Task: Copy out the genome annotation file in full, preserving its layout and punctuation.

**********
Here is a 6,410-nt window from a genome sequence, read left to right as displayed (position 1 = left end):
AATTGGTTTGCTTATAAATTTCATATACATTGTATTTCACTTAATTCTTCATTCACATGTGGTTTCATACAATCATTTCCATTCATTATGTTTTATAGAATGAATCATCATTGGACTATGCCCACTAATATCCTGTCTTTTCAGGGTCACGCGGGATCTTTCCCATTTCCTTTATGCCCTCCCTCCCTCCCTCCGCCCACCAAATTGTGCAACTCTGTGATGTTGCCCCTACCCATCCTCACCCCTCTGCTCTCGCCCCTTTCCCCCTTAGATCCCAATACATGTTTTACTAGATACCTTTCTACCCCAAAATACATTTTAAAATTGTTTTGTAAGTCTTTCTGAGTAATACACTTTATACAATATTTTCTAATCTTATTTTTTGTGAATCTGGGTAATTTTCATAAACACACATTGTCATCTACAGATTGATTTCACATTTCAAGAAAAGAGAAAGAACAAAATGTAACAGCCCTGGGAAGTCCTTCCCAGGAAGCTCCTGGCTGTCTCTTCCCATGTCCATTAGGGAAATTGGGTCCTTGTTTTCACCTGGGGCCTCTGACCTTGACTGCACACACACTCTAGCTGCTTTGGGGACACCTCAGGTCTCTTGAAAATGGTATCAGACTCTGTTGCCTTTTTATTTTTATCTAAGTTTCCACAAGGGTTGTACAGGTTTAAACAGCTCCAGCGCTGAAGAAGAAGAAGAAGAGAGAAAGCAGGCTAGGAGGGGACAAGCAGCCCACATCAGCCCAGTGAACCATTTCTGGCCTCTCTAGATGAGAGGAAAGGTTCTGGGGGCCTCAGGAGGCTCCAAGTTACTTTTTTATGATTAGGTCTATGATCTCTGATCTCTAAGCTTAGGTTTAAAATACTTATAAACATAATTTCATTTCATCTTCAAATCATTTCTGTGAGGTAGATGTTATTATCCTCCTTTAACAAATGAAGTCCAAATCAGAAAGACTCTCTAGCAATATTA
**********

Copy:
Here is a 6,410-nt window from a genome sequence, read left to right as displayed (position 1 = left end):
AATTGGTTTGCTTATAAATTTCATATACATTGTATTTCACTTAATTCTTCATTCACATGTGGTTTCATACAATCATTTCCATTCATTATGTTTTATAGAATGAATCATCATTGGACTATGCCCACTAATATCCTGTCTTTTCAGGGTCACGCGGGATCTTTCCCATTTCCTTTATGCCCTCCCTCCCTCCCTCCGCCCACCAAATTGTGCAACTCTGTGATGTTGCCCCTACCCATCCTCACCCCTCTGCTCTCGCCCCTTTCCCCCTTAGATCCCAATACATGTTTTACTAGATACCTTTCTACCCCAAAATACATTTTAAAATTGTTTTGTAAGTCTTTCTGAGTAATACACTTTATACAATATTTTCTAATCTTATTTTTTGTGAATCTGGGTAATTTTCATAAACACACATTGTCATCTACAGATTGATTTCACATTTCAAGAAAAGAGAAAGAACAAAATGTAACAGCCCTGGGAAGTCCTTCCCAGGAAGCTCCTGGCTGTCTCTTCCCATGTCCATTAGGGAAATTGGGTCCTTGTTTTCACCTGGGGCCTCTGACCTTGACTGCACACACACTCTAGCTGCTTTGGGGACACCTCAGGTCTCTTGAAAATGGTATCAGACTCTGTTGCCTTTTTATTTTTATCTAAGTTTCCACAAGGGTTGTACAGGTTTAAACAGCTCCAGCGCTGAAGAAGAAGAAGAAGAGAGAAAGCAGGCTAGGAGGGGACAAGCAGCCCACATCAGCCCAGTGAACCATTTCTGGCCTCTCTAGATGAGAGGAAAGGTTCTGGGGGCCTCAGGAGGCTCCAAGTTACTTTTTTATGATTAGGTCTATGATCTCTGATCTCTAAGCTTAGGTTTAAAATACTTATAAACATAATTTCATTTCATCTTCAAATCATTTCTGTGAGGTAGATGTTATTATCCTCCTTTAACAAATGAAGTCCAAATCAGAAAGACTCTCTAGCAATATTA